DALLAS - More than 100 people celebrated the 4th of July here by demanding an end to U.S. government spying on its citizens. The Dallas action was an all-day event in the new Klyde Warren Park uptown. Nearly all the participants were 20-something-year-olds who had never been on a street action in their lives before.
In a short, low-key rally, activists talked mostly about the rules of the ritzy new park Then they carried their signs to the street corners and spent the rest of the day sounding an alarm to passersby. One of the signs, which drew a lot of noisy responses, said, "Honk if your phone is tapped!"
One of the Dallas organizers, Michael, who did not give his last name, appeared on KNON radio's "Workers Beat" program on the 6th. He said "Restore the Fourth doesn't refer to" Independence Day, but rather to the Fourth Amendment to the U.S. Constitution, which is supposed to protect U.S. citizens from unreasonable search and seizure. Millions of felonies are being committed by government agents who record data on phone calls, e-mails, and every letter that passes through the U.S. Post Office, Michael said.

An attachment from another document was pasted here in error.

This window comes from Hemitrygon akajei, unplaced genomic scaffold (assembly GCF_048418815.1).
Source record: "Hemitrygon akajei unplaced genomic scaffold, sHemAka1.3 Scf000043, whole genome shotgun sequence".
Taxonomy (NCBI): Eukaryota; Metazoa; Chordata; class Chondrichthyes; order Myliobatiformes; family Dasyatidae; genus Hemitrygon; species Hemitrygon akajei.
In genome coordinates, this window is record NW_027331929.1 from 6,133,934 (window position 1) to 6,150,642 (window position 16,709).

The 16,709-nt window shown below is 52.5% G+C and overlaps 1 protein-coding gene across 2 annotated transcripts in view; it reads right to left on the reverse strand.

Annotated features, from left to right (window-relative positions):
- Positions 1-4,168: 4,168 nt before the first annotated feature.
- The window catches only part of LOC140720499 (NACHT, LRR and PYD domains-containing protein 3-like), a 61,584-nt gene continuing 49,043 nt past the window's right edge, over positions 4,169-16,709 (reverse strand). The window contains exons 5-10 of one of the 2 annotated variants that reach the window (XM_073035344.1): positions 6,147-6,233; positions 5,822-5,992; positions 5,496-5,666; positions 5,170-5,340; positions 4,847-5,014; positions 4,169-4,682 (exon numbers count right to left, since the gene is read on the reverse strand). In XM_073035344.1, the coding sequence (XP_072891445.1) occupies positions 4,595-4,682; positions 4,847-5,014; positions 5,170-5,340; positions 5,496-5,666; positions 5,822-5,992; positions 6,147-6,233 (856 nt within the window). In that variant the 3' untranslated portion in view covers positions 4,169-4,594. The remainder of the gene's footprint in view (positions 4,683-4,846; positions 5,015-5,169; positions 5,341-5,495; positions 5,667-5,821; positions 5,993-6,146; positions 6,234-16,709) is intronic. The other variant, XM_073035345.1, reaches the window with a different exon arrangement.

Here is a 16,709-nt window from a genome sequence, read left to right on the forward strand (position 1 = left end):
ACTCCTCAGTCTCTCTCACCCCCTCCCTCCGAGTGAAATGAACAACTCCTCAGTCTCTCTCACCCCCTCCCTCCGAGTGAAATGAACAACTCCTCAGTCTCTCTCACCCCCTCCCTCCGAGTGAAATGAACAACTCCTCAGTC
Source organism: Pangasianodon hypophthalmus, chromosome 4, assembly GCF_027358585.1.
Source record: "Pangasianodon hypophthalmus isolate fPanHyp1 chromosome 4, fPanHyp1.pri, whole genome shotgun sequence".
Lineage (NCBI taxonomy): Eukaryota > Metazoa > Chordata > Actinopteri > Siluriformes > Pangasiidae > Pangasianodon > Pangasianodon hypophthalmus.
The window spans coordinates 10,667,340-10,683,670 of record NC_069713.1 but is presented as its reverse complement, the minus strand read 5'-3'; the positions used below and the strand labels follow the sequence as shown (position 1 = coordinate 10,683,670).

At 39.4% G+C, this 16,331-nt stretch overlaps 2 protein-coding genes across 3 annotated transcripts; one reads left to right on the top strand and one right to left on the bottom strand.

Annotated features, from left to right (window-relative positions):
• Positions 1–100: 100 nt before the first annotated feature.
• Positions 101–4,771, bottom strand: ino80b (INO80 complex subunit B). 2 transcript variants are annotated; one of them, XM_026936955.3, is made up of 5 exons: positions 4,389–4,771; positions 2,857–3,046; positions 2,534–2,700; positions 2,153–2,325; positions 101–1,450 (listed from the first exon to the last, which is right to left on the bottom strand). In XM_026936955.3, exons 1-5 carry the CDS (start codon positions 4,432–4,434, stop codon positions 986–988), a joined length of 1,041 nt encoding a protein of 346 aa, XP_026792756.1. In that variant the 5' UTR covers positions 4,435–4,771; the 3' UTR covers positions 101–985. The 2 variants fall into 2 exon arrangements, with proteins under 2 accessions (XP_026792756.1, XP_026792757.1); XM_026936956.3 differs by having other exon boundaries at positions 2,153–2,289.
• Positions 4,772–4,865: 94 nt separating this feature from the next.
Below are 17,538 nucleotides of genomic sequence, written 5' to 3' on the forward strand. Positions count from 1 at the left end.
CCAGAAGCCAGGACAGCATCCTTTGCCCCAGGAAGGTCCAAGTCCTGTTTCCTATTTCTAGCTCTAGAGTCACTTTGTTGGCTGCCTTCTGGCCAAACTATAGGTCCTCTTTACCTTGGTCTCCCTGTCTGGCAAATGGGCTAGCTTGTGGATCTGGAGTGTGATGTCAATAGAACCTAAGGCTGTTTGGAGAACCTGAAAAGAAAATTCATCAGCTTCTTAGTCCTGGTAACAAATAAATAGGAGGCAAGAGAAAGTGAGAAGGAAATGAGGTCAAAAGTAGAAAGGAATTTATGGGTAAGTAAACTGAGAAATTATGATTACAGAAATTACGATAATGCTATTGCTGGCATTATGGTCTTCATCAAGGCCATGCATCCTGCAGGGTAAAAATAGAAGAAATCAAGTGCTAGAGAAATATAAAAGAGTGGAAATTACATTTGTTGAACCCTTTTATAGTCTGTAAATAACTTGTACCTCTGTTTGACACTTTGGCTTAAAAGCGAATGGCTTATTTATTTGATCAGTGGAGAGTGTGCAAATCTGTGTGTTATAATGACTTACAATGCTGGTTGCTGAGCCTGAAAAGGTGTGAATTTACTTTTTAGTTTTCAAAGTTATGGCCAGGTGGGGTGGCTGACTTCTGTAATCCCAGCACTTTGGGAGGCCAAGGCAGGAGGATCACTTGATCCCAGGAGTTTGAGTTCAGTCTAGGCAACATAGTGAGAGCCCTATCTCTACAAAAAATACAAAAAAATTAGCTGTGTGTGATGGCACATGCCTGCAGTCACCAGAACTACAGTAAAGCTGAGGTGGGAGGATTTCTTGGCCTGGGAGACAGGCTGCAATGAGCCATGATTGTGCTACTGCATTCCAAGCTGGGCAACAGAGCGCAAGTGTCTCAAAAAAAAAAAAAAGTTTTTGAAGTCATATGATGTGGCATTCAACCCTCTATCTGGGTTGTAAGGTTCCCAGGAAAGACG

Responding to a caller on the radio talk show, Michael said Edward Snowden, who revealed a great deal about government spying, should be protected under whistleblower laws. He noted that Snowden had revealed illegal activities and pointed to the perpetrators. Several callers asked, "What's all the fuss about?" because, they said, Americans, especially African Americans, have been painfully aware of government spying since the days of Dr. Martin Luther King, Jr. Michael responded that no one knew the incredible extent of government spying before the Snowden revelations, and that an informed and active populace can end government excesses and restore the Fourth Amendment.
At the Dallas rally and on the radio show, an age gap was clearly discernible. Michael, who is 22, said the protest phenomenon owed its existence to social media. Younger people, he suggested, are better able to understand the ravages to personal privacy that new technology can wreak. Further, he said, younger people have a better understanding of how to use technology to fight back.
Michael asked radio listeners to visit the Restore the Fourth website to get better information. If they write to email@example.com they can be advised of more actions. He asked people to return to Klyde Warren Park at 11 a.m. on July 20th to keep the fightback going. "Step 2," the website says, "Is that this isn't over!"
Photo: Restore the Fourth demonstration in uptown Dallas, July 4, 2013. Jim Lane/PW